The Lord said to Moses, “Pass on before the people, and take with you some of the elders of Israel. And take in your hand the rod with which you struck the river Nile. And I will stand before you on the rock, and you shall strike the rock, and water will come out of it, so that the people may drink.”
And he did. And it did. God opened up a waterfall in the rock, a waterfall in the desert. So they called the place Massah and Meribah, two Hebrew words which mean “proof” and “contention”, because that was the place where people found fault with Moses, and that was where they said, “Is the Lord here among us, or not?” (see Exodus 17:1-8)
Or maybe you’ve heard the story of when Jacob had an argument with his father-in-law. The story’s too long to tell here, but it was a fight that threatened to end in bloodshed. Family fights can be the worst of all. They were all set to wipe each other out.
But they made peace. They made an agreement, and to mark it, they put up a stone. And they sat down and ate their lunch by it, together in peace. And they called the stone Mizpah, which means “watch post”. And they said, “The Lord watch between me and thee, while we are absent one from the other. . .”
They set up the stone to be the reminder of their agreement, and to mark the border or the boundary of each other’s land. And Jacob’s father-in-law said, “This place is a witness. I will not pass this place to you for harm, and you will not pass over this place to me for harm, and God will watch and judge between us.” (see Genesis 31:25-55)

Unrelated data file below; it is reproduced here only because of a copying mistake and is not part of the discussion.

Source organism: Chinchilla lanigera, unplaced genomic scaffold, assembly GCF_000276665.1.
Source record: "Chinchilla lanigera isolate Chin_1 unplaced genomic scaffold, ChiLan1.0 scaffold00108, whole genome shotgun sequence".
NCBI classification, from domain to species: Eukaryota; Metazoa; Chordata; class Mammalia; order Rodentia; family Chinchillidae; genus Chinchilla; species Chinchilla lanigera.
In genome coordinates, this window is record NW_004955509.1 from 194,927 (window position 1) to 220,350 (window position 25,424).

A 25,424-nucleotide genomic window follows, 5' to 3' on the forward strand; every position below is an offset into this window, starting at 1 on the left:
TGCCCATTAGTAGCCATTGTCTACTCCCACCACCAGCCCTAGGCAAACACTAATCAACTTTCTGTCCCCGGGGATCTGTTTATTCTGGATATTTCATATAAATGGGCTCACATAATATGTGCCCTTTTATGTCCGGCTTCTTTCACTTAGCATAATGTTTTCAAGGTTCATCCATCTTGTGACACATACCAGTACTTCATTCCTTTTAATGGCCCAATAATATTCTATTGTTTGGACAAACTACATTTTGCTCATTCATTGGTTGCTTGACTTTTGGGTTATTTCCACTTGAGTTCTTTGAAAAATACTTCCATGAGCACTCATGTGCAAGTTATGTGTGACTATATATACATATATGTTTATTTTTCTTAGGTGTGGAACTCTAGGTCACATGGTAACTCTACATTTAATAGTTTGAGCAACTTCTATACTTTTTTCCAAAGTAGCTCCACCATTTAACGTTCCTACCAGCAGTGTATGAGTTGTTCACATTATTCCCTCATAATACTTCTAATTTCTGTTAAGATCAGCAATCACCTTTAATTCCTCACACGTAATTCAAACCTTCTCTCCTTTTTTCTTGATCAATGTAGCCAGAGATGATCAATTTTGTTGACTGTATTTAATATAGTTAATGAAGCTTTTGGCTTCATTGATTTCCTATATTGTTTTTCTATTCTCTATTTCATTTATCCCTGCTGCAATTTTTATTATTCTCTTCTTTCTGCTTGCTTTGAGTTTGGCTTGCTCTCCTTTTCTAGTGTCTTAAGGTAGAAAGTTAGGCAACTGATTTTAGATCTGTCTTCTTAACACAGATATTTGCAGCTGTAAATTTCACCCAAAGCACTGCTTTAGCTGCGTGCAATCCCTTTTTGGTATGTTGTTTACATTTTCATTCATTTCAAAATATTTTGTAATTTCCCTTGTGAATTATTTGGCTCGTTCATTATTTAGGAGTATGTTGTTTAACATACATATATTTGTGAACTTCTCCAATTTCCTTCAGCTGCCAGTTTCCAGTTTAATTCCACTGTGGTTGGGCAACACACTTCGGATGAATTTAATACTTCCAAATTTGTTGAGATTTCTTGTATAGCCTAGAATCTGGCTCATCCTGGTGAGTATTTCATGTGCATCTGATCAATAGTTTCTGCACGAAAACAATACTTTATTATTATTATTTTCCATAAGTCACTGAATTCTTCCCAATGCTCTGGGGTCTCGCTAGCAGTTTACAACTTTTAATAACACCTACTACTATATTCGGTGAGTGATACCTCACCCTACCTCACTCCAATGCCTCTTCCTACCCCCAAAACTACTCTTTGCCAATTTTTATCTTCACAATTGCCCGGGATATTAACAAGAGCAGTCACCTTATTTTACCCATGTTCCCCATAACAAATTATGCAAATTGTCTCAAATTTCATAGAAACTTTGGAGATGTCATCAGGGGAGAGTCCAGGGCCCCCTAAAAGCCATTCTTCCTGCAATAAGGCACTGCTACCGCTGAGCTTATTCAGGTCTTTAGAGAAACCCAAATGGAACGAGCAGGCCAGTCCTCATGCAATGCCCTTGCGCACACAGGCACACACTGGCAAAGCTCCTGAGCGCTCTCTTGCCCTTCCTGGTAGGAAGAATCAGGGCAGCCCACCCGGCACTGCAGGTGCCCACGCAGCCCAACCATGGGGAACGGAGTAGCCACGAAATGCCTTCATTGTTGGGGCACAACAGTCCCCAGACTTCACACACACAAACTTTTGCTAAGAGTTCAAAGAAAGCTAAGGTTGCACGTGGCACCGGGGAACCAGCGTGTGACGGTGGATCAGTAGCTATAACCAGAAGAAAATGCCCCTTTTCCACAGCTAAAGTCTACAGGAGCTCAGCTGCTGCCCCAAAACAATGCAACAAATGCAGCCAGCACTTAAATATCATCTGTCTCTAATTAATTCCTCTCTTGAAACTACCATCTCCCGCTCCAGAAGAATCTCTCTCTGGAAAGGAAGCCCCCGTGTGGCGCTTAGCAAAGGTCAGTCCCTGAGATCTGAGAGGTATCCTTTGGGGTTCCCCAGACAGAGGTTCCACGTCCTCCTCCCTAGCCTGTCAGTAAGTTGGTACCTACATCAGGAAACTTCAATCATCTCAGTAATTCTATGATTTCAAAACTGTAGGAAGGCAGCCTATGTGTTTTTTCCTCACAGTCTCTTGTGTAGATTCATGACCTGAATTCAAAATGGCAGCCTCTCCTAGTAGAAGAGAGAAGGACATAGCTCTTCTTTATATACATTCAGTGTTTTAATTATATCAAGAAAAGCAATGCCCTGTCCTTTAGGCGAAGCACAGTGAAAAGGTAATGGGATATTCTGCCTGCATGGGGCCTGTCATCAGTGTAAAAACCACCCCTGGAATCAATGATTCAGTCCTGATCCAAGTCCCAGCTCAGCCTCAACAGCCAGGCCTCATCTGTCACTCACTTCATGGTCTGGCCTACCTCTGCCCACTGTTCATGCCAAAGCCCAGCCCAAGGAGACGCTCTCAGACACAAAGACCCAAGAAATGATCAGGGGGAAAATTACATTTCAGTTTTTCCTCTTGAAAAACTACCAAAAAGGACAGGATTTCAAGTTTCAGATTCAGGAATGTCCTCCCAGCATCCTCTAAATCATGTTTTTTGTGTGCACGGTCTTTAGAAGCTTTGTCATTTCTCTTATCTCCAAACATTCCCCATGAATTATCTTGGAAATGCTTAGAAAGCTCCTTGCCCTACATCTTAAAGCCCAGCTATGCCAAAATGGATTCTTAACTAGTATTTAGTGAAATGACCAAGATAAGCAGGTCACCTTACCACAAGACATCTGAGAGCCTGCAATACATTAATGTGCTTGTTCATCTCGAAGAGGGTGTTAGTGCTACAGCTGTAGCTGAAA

There are a lot of stories like these in the Bible, where people set up stones, or built altars, to remind themselves of what God had done, or that God was there, or to remind themselves of promises that they had made.
We like stones and markers and special trees. They’re a way of saying, like the stone in the story of Jacob this morning, “See, something special happened here. And we were here to witness it. We want to remember.”
Do you remember what Jacob said when he woke up from his dream? He said, “Surely, the Lord is in this place, and I didn’t know it! . . .This is none other than the house of God! This is the very gate of heaven!”
Jacob was impressed. He was more than impressed, he was hornswoggled! He was overcome by the thought that God was near him. Instead of being a refugee, Jacob became a young man with a promise to live by. Instead of being a thief, fleeing for his life, with nothing but the clothes on his back, he became a child of God Most High.